As you know from previous posts, we provide tremendous detail with our billing. Since I dictate my time entries, I am able to include a lot more information about what was done, why it was done and what outcome I’m expecting by the activity. We also include a three to four page cover letter on the bill reminding clients about our billing policies, telling them what we did the previous month, whether we stayed in budget and what we are projecting by way of tasks and budgets for the upcoming month. The letters are not only valuable for clients, they ensure the firm is staying focused on the client’s goals and staying within budget. I hope clients call and ask about the amount billed and engage us in active discussion about goals and value. It is my belief that those discussions are the very foundation of a solid business relationship with your clients. If I can’t justify the value which we billed, then we probably shouldn’t have billed it in the first place. If our client isn’t convinced that they received value, we need to know that so we can communicate the proposition better on a moving forward basis.

Rolling Out Our Virtual Worker Program

We’ve started the process of defining and rolling out a virtual employee program for other law firms to use. We realize the power of the program internally and would love to make it available to other attorneys who might not otherwise be able to identify law clerk candidates and deploy an extranet system for managing them. We have identified advantages for the law clerk/student population, law firms and clients. I will be sharing more with you over the coming weeks highlighting the tremendous advantages which a virtual worker program offers to all the stakeholders in legal services.

Has Technology Got You By The Throat?

Sure technology can be a great thing. All those whirring fans, flashing lights and super techno-cool splash screens; who doesn’t like to impress their fellow lawyers and clients with all the back flips, aerial trapeze and glitz that their technology can offer? Does being a high-tech lawyer really mean having the most technology?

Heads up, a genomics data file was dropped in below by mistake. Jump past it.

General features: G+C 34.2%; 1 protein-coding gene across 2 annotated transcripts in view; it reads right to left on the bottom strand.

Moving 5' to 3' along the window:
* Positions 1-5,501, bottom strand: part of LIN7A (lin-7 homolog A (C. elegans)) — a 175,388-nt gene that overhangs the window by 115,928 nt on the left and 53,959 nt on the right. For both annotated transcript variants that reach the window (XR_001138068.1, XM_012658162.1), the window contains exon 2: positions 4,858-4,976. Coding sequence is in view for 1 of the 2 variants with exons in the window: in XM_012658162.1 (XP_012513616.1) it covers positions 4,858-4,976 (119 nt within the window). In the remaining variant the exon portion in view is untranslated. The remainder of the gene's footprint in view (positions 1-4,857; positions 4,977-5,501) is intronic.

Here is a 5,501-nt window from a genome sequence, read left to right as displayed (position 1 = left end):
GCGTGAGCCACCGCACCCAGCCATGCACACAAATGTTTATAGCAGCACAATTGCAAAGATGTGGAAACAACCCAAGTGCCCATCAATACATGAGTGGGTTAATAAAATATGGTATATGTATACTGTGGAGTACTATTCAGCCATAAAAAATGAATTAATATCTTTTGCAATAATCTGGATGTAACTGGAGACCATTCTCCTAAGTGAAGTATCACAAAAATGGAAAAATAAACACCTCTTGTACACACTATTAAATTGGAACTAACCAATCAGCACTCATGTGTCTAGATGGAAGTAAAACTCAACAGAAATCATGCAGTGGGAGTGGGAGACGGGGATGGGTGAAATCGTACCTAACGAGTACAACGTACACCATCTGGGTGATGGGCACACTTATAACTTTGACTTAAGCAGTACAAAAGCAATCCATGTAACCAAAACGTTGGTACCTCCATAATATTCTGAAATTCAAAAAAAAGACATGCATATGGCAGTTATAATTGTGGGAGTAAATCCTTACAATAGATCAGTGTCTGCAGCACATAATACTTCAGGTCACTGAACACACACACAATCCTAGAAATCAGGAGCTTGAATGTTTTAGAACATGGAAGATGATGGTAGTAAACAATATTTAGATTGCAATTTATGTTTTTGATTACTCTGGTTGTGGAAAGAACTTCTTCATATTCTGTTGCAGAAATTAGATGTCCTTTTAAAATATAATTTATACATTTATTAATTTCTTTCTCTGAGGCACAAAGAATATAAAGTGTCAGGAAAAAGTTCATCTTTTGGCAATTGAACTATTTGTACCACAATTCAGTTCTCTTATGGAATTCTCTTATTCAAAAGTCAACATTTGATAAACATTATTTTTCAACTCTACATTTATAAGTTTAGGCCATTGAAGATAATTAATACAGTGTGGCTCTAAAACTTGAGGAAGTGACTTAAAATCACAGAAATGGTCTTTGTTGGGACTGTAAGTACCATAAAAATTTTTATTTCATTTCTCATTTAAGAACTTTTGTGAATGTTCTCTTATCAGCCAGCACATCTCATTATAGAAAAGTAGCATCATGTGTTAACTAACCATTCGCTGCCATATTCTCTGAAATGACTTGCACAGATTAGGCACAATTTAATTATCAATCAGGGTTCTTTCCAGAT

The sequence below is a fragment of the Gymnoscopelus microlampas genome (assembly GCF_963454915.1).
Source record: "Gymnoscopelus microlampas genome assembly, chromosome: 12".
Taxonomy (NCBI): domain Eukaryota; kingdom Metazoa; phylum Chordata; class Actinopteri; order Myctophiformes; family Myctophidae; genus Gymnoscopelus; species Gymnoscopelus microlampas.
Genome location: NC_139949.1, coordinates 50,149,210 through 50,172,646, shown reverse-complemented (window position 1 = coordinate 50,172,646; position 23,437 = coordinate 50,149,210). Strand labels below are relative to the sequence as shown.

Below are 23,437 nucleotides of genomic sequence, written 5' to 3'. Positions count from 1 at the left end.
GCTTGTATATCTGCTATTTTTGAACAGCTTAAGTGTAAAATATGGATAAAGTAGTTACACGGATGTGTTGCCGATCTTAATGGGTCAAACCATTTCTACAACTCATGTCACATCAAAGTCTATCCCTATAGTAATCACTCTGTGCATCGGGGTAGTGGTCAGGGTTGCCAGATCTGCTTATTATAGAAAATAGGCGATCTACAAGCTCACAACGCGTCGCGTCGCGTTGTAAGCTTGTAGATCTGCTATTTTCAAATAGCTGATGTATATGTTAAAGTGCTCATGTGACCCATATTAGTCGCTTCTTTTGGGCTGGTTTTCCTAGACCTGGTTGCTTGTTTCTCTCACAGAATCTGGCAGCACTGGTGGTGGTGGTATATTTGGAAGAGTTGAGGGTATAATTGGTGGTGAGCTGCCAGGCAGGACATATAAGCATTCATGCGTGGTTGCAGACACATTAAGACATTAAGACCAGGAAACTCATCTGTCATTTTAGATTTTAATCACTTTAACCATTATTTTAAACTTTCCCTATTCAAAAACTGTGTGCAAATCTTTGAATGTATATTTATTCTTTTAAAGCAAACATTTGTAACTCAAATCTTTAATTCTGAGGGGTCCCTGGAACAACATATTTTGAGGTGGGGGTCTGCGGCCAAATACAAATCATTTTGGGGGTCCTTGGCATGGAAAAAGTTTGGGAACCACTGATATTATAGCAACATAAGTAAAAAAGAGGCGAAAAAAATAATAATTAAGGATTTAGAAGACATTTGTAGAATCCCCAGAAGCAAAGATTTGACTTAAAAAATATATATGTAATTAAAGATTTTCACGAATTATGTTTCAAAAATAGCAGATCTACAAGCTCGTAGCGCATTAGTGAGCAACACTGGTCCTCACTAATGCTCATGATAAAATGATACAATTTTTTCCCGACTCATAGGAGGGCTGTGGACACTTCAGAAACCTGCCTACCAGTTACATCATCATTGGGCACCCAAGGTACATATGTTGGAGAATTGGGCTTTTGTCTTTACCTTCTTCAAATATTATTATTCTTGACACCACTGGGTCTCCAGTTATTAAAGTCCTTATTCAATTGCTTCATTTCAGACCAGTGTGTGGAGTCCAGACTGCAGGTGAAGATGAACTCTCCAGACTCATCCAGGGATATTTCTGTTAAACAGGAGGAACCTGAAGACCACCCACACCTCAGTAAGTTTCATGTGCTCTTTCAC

I consider myself a high-tech lawyer. But even I realize that technology is neither good nor evil. It is all on how you apply technology to your internal process and practice that counts. We have recently read about the constant distraction that technology can inflict on our professional and personal lives. There is no question that technology has as much potential to grab you by the throat and strangle you dead as it does to improve your life.

So how does one harness the awesome energy of technology without it back firing? This is an issue that I struggle with everyday in my practice. But at least I’m aware it is an issue. Too many attorneys blindly become a slave to their technology without ever stopping to ask whether or not it is truly improving their client service model or, even more importantly, improving their own life outside of work.

The point of this post isn’t to answer all the questions which it raises. The point of this post is to start you thinking about how technology is impacting your situation and to make sure that it does not grab you by the neck.

If I may, I might offer these suggestions:

  • Remember that technology allows you to work from anywhere. Often times, you are less productive sitting in your office at work than you might be at the coffee shop down the block or at home. Use technology to your advantage. Find a location where you feel comfortable, happy and content and get some real work done. If you’re not getting much done, either go home or find a new location.
  • Technology allows you to get 8 hours of work done in 4 hours, take 4 hours off.